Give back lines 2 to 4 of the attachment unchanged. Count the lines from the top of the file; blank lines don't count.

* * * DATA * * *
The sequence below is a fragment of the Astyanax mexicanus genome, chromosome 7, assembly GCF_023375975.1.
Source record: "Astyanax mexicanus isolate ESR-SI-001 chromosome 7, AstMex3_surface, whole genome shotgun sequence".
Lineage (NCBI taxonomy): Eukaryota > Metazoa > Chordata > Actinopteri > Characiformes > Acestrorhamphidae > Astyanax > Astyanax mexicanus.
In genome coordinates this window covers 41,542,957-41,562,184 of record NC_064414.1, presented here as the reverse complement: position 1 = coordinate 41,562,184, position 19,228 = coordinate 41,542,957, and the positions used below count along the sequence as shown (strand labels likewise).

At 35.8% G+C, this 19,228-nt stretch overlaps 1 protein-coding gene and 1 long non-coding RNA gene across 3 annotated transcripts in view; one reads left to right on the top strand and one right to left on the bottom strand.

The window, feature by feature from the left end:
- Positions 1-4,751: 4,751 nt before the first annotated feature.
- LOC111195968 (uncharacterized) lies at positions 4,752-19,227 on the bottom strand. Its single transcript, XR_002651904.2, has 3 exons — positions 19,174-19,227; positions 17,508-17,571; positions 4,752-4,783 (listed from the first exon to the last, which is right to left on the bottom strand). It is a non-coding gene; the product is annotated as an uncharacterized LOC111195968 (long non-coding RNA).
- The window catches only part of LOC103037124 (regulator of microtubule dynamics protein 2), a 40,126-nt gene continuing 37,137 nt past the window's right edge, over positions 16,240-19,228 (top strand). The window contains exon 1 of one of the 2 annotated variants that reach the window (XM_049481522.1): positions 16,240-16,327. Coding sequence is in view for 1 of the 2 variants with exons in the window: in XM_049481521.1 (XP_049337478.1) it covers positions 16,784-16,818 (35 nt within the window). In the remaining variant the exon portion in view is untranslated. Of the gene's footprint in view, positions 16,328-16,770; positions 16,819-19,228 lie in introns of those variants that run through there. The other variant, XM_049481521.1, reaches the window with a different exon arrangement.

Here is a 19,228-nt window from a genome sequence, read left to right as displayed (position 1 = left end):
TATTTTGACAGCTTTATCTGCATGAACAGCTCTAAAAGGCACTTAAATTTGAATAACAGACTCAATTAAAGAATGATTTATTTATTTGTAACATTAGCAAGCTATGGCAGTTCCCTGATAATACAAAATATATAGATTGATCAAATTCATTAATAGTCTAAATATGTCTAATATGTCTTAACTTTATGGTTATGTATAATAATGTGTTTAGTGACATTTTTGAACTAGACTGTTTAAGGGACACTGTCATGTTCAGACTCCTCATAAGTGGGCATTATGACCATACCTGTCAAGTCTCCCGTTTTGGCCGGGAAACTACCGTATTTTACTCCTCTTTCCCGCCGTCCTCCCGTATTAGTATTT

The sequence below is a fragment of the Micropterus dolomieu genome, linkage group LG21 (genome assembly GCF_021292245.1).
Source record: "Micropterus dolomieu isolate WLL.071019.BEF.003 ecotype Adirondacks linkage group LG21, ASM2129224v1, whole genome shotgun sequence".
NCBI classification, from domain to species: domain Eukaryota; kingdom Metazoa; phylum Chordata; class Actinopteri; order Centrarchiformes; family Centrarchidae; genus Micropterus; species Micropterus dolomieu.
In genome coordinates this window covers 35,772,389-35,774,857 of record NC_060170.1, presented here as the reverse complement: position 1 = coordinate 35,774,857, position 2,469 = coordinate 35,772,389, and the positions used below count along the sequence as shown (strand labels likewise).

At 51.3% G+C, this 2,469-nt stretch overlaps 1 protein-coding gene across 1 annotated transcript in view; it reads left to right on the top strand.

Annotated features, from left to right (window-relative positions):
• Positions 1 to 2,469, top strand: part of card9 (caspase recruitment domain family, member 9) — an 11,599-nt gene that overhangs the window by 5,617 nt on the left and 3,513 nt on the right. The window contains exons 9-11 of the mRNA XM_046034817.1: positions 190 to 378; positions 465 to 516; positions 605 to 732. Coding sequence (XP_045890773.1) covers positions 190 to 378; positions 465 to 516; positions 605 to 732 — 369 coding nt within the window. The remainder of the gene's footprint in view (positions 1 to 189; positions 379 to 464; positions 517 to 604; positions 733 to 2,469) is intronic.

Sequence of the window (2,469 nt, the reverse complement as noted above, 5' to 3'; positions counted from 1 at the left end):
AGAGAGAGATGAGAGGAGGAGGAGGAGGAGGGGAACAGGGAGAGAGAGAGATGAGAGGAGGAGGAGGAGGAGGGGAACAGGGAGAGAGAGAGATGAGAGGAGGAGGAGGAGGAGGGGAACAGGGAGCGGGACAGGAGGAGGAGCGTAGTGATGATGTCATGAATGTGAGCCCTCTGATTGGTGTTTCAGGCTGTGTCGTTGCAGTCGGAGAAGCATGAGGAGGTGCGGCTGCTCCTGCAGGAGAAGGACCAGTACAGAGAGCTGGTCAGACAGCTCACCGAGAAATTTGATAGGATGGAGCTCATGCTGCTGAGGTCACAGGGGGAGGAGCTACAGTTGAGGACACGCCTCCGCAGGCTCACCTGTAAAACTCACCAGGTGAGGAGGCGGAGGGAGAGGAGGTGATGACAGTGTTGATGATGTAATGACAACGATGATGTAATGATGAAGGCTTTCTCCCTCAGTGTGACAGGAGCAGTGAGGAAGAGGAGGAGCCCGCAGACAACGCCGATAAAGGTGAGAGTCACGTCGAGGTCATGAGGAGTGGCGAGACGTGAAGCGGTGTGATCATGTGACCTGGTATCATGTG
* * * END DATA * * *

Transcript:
Source record: "Astyanax mexicanus isolate ESR-SI-001 chromosome 7, AstMex3_surface, whole genome shotgun sequence".
Lineage (NCBI taxonomy): Eukaryota > Metazoa > Chordata > Actinopteri > Characiformes > Acestrorhamphidae > Astyanax > Astyanax mexicanus.
In genome coordinates this window covers 41,542,957-41,562,184 of record NC_064414.1, presented here as the reverse complement: position 1 = coordinate 41,562,184, position 19,228 = coordinate 41,542,957, and the positions used below count along the sequence as shown (strand labels likewise).